Two sets of white and red flags flutter in the wind in the courtyard of a house where a man claims to have healing capabilities. Lohardaga district’s Sukumar village, located at a distance of over 75 km from Jharkhand’s capital, Ranchi, is home to the man recently summoned by the police after a woman was declared a witch and killed in a neighbouring village and warned against branding someone. Often referred to as ojhas, ojhain, bhagtain, guni, tantric, these men are considered traditional healers who also have the power to brand someone a witch. 56-year-old Gaurang Oraon (first name changed upon request) is an ojha, says that the flags symbolise a set of parents, the yellow one represents the healing powers of turmeric and the teachings of a guru (coach) and the green flag embodies nature, trees, and greenery. “These flags are my aerial source of power, just as antennae are for television signals,” he says.
The grand-nephew of a sorceress, Oraon claims to have the ability to touch and identify if someone is a dayan (witch) by calling out the names of castes and subcastes. “Teliya, Masaan, Khadiya, Bengalin, Rajput, Kumharin, Mishrayin, Jolhi, Lohrayin, Thakur, Munda, Nauwa, Asur, Domin, Chamarin, Birhor, Keta, Mallah.
After he was summoned by the Bada babu (Station House Officer) of the nearby police station along with other ojhas and bhagats after a woman was murdered in a neighbouring village on charges of being a dayan, he says he is being careful. While the community and villagers believe Oraon and other bhagats, the administration is sceptical of them.
Oraon’s story of becoming a witch doctor began in 2005 when he was shot in the chest in 2005 after being confused for another bhagat. Oraon was rushed to the hospital in Kuru village, around 16 km from his own village. “I was done for; it was the Almighty that saved me,” he says, revealing the scar left by the gunshot between his chest and left shoulder.
Oraon begins to tell the story of how one becomes a sorcerer. “There are distinct ojhas, gunis or bhagats. Some live a lavish life, while others choose simpler lives. There are also the likes of me, who never received any formal training or learned through manuscripts or books.” He became a sorcerer around 2003 and had to quit non-vegetarian food and intoxicants. Oraon says that “He”(the power) spoke to Gaurang and forbade him from consuming meat or alcohol. “I ended up eating goat meat one day. I was restless the entire day and experienced the power speaking to me and punishing me. He spoke to me and warned me of repeating my actions. I have redeemed myself since.”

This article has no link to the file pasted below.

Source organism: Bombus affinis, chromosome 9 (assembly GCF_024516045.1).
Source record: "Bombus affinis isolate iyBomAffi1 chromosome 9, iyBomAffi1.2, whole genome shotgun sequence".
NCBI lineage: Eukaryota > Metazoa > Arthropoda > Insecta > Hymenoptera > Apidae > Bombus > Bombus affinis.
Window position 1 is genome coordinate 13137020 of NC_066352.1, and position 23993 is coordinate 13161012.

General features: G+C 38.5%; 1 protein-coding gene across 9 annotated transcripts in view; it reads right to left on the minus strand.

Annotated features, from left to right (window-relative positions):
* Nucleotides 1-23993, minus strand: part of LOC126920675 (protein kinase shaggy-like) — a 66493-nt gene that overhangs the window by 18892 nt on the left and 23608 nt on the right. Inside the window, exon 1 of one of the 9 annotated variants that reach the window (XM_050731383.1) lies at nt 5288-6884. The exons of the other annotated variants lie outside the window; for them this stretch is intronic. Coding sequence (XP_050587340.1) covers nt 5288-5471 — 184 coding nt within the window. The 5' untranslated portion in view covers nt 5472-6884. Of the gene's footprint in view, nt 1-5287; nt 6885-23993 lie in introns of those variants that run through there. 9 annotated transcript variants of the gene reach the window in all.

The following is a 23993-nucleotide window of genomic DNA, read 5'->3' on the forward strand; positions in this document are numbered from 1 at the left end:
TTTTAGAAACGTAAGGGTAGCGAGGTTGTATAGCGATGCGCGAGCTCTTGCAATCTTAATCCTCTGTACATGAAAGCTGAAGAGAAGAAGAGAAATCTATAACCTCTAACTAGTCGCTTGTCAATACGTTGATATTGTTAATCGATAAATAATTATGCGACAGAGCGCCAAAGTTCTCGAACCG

He describes experiencing the power entering him as a very strong force that takes over his consciousness. Oraon is not the first ‘good witch’ of his family. He continues the legacy of a grand aunt who was also an accomplished sorceress according to the villagers. “The grand-aunt had no children. I would watch her perform her rituals. She blessed me by making me her successor,” Oraon says.
If anyone visits a bhagat with their issues, they must come with rice. This rice is both an offering and an essential to perform any ritual in order to identify the problem of the clients. “I first ask my deity, look at the rice, offer it, and spread it in the north and west winds.” It is after this reading of the rice and chanting the mantras that the bhagat throws hints at the problems of the clients who have come seeking help, asking if it is the case with them. “In case of an evil eye, I ward them off, resolving it before any severe ramifications,” he says. The evil or enemy is cast off through the ritual of ‘ghar bandhna’, (protecting the house) through a set of mantras. Oraon does this as he speaks with the spirits himself, asking what they want and what would they take to leave his clients.
I inform him about my damaged knee which has obstructed regular movement for over five months. After some hesitation and reluctance, he agrees to take a look at my problem. Since I carry no rice of my own, the bhagat uses a different method to identify my problem and come up with his diagnosis. He takes my hand and starts speaking with the spirits and forces. “Shree Ram! Hey Dharti! Hey Bhagwan! Hey Dharti! Hey Bhagwan! Swati ke naam se le kar sab grah kaait de. Kane se grah alag, kane se rog alag, ki kane se kalank alag. Hum manukh ke nahin doshi banaab, dharti ke doshi banaab. janam karam diya hain, E sab grah kiaait de, nav grah kait de” he chants, as his mantras fade into incomprehensible utterances. The bhagat now begins to speak more clearly, as he tightens his grip on my wrist, “Sahi sahi batao. sahi sahi maaloom ho gaya. sahi sahi batao.”
Later, he tells me that my treatment would take some time. “Different people and different diseases require different methods. The doctor doesn’t treat all his patients with the same medicine,” he smiles. He also hints, after some prodding, that my ailments could be a result of some sort of black magic or evil eye caused by a relative or neighbour.
I ask him how one differentiates a good witch from a bad witch and how one becomes a witch. “Our mantras are different from those of the dayans. The witches’ ways of learning are also different. Some get the powers naturally; others are born with them. Some learn at different places, often a kabristan (graveyard), in the forest, or by the river.” The bhagat believes that some dayans come learned and trained while some become victims of black magic by in-laws or relatives, mostly women, as he uses a female term to describe these relatives- nanad, gotni, saas; etc.
He only asks for a sacrificial animal, sweets, ghee (butter) or other things when the spirits have demanded it.